Hi again! I know you all wanted something special for the holidays, so I’m happy to let you all know that RTA is back. You’ll get to read droves of drivel about Astros cards and my autograph adventures once again.
Ok, so maybe it wasn’t at the top of your list, but I do hope you’ll enjoy the blog being active once again. I’m certainly looking forward to catching up on your collecting adventures.
Huge things have happened here in Houston recently. I wrapped up my MBA two weeks ago, and finally walked that stage after two straight years packed with classes. Gonna brag a little here, but I finished with a 3.85 GPA and earned a Dean’s Award, though it hasn’t been explained what that means. Now the job hunt can begin.
More notable than that, however, is that there is a Baby Bru on the way! Yes indeed, we’re expecting in May. In fact, in just a few days we’ll find out whether the toys will be pink or blue.
That means that I’m shuffling plenty of things around, and still looking to unload a huge portion of cards. I’ve got stacks building for a few of you, and would love to get plenty of these out the door before too long.
I’ve refocused my collecting efforts on Astros, a few select PCs, and whatever vintage may float my way. One thing’s for certain: my card budget is basically zero now, so I’m not too worried about new cards.
Autograph collecting brings me a great deal of joy, though, so that’s where I’ve chosen to spend my time this year. My mailbox has seen 160 returns this year, with a week still left on the calendar! On top of that, there were several opportunities to pick up autographs in town throughout 2016, and I made significant progress in my Astrographs project. I’ll do a tally before the end of the year, but I think I added close to 100 signatures this year. There have been some really fabulous additions, including that 1987 Topps Team Leaders card of Yogi Berra in the upper right. Berra spent a few years as an Astros coach in the ’80s, which overlapped with his son Dale’s time with the club. He was fairly instrumental in developing a certain young man by the name of Craig Biggio, who I believe went on to do pretty well for himself in the baseball world.
I really do have so much that I want to share with you, but for now I’ll just stick to the autograph returns that have rolled in this week. One of the things I started chasing was Award Winners (MVP, ROY, Cy Young, Manager of the Year, Reliever of the Year), so you’ll see a few of these guys in the mix.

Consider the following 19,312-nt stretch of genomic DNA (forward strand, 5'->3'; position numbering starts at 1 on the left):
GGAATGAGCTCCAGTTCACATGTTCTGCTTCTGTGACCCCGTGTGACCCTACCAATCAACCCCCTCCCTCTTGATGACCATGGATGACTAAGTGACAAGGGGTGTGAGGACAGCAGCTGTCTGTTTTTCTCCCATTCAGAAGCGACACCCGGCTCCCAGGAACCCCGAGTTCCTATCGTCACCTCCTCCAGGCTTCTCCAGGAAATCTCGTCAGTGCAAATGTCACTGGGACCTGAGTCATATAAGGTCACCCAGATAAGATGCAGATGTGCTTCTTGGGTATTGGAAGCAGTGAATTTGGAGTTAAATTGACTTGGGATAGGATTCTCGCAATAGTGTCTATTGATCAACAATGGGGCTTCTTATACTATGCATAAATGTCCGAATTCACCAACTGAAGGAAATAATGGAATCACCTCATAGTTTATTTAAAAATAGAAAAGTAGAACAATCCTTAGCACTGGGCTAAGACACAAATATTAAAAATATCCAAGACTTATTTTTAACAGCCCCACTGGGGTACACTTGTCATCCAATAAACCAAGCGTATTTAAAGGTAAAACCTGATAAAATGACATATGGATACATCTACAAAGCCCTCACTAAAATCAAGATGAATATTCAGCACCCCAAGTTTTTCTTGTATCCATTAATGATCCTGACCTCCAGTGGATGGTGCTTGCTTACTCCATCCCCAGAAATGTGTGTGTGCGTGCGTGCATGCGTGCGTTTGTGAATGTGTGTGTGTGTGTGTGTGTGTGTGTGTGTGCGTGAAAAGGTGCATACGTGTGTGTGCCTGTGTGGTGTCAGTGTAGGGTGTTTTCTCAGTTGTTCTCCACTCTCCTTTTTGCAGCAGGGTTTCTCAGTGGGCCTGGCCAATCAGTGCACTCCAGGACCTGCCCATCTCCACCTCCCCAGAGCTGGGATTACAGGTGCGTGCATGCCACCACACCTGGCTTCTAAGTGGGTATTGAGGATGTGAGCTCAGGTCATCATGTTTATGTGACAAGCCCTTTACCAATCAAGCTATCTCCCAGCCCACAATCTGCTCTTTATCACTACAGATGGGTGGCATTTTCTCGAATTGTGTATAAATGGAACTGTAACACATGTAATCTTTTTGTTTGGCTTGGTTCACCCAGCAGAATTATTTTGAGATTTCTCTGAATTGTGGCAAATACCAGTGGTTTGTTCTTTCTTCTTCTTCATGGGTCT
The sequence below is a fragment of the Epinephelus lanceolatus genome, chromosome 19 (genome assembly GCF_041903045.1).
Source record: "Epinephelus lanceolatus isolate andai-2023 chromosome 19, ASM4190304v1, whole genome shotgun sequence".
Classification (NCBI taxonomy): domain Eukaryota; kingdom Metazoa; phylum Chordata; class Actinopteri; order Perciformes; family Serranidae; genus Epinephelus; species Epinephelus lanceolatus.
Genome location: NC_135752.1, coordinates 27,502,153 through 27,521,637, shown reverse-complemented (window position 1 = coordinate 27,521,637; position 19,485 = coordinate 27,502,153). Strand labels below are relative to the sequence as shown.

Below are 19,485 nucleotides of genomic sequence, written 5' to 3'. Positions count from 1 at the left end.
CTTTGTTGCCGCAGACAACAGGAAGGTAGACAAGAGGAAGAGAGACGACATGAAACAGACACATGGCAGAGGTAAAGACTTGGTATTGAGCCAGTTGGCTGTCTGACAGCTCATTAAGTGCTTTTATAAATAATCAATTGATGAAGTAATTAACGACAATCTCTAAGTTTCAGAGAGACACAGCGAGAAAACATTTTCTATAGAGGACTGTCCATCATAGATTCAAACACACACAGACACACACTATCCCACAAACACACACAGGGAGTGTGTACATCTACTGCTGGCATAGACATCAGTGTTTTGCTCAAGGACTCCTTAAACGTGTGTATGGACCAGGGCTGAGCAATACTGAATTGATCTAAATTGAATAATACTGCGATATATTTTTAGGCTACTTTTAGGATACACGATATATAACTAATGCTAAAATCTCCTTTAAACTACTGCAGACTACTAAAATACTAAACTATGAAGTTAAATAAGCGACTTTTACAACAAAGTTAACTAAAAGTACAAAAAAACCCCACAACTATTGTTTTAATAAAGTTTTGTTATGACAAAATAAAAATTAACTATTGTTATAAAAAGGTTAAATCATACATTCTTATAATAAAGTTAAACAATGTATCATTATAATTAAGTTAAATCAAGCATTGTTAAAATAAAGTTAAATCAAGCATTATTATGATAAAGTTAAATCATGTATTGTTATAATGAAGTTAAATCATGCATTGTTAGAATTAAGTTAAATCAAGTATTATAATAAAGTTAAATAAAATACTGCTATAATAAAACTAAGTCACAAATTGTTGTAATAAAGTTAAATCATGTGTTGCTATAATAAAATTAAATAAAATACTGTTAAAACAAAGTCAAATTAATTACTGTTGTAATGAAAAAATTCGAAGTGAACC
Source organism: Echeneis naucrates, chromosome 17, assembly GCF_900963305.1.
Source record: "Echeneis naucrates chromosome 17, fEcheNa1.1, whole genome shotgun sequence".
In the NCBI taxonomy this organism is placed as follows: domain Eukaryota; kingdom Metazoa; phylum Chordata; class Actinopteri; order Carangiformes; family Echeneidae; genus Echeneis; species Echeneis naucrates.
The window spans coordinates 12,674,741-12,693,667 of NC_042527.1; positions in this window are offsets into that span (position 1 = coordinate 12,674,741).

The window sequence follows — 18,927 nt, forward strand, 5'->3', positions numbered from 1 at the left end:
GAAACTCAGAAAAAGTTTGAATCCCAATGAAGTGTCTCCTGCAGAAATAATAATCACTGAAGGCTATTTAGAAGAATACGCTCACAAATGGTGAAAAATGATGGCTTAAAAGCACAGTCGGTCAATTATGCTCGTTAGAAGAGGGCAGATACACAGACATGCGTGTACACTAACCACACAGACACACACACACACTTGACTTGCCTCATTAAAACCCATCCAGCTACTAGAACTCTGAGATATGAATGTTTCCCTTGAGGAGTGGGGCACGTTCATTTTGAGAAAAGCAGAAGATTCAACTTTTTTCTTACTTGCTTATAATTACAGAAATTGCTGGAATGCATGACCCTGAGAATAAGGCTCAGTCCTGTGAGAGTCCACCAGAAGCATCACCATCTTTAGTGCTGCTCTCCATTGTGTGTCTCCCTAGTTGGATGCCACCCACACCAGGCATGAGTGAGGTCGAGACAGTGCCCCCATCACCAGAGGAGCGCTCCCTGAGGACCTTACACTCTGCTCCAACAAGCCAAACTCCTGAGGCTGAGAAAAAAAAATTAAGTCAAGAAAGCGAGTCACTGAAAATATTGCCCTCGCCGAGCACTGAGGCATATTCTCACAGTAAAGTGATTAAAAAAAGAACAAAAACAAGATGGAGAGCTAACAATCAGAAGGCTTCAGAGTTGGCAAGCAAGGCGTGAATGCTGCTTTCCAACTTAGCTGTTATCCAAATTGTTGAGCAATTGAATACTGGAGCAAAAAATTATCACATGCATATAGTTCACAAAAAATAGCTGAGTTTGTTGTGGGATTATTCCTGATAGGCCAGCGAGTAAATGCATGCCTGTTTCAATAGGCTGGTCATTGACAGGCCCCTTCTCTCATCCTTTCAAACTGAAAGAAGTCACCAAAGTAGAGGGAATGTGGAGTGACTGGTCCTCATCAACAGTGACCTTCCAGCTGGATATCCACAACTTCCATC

1. Todd Hollandsworth: 1/1 card, 11 days.
Hollandsworth was the 1996 NL ROY, and the fifth (!) Dodger in a row to win the award, after Karros, Piazza, Mondesi, and Nomo. I remember thinking that was insane that LA had managed to do that five years in a row.
2. Rawly Eastwick: 2/2 cards, 22 days.
Eastwick won the NL Rolaids Reliever of the Year award back in 1976, back when these guys were dubbed firemen. We should really bring that back. Rawly went 11-5 in relief with a 2.06 ERA and 26 saves in 1976. In the 1975 World Series, he earned wins in games 2 & 3, along with a save in game 5.
3. Sam Mele: 1/1 card, 8 days.
Sabath Anthony Mele, or Sam for short, is one of the oldest former ballplayers on earth, currently 16th on the list and set to turn 95 in January. He had a fine major league career, playing for 10 years, and probably would have been in the game a bit earlier had he not spent time in the Navy in WWII, where he played ball with Joe DiMaggio and led the Navy League with a .358 average in 1944. After hanging up his spikes in 1956, he went on to coach and manage, leading the 1965 Twins to the AL Pennant.
4. Fred Lynn: 0/1 card, 7 days.
Lynn was the American League’s ROY and MVP in 1975. A nine-time All-Star who hit the only grand slam in All-Star game history, Lynn’s fearless play earned him four Gold Glove awards. Unfortunately, it also provided him with several injuries that hampered his career. He wrapped up a 17 year career in 1990, finishing with a .283 average, 306 HR, 1,111 RBI and 1960 hits in 1969 games. I may try again – a little research has revealed that a donation to the FACE Foundation, an animal charity he supports, will get my card signed.
5. Jerry Grote: 2/2 cards (with donation), 47 days.
Grote came up with the Colt .45s, seeing action in 1963 and 1964 before spending all of 1965 in AAA and subsequently being traded to the Mets after the season. He was regarded as an excellent defensive catcher, making two All-Star teams and of course playing for the Miracle Mets that won the ’69 World Series. While Johnny Bench won all of the Gold Gloves, he was once quoted as saying, “if Grote and I were on the same team, I’d be playing third base.”
6. Roy Sievers: 3/3 cards + 2 index cards + note, 9 days.
Sievers is a phenomenal signer. The 1949 AL ROY came up with the St. Louis Browns, then struggled with shoulder and arm injuries for the next few seasons before moving on to the Washington Senators in 1954. The move rejuvenated his career, and despite the cavernous left field, the right-handed hitting Sievers absolutely pummeled the ball in Washington. He made five All-Star teams and in 1957 led the AL in homers (42), RBI (114), extra base hits (70), and total bases (331), while batting .301.
Sievers was only the 22nd player to reach 300 home runs, retiring with 318 to his name. He and Gil Hodges were the first two members of the 300 HR club to not make the Hall of Fame. In a note on my letter, Sievers expressed that he had a wonderful career, with his only regret being that he never got to play in a World Series. I really dig the ’56 up there and the ’59 “Baseball Thrills” cards, and hunted them down specifically to send to Mr. Sievers.
Alright, I suppose that’s enough for now. Merry Christmas to you all, and may your mailbox be full of joy. I’ll have more to come shortly.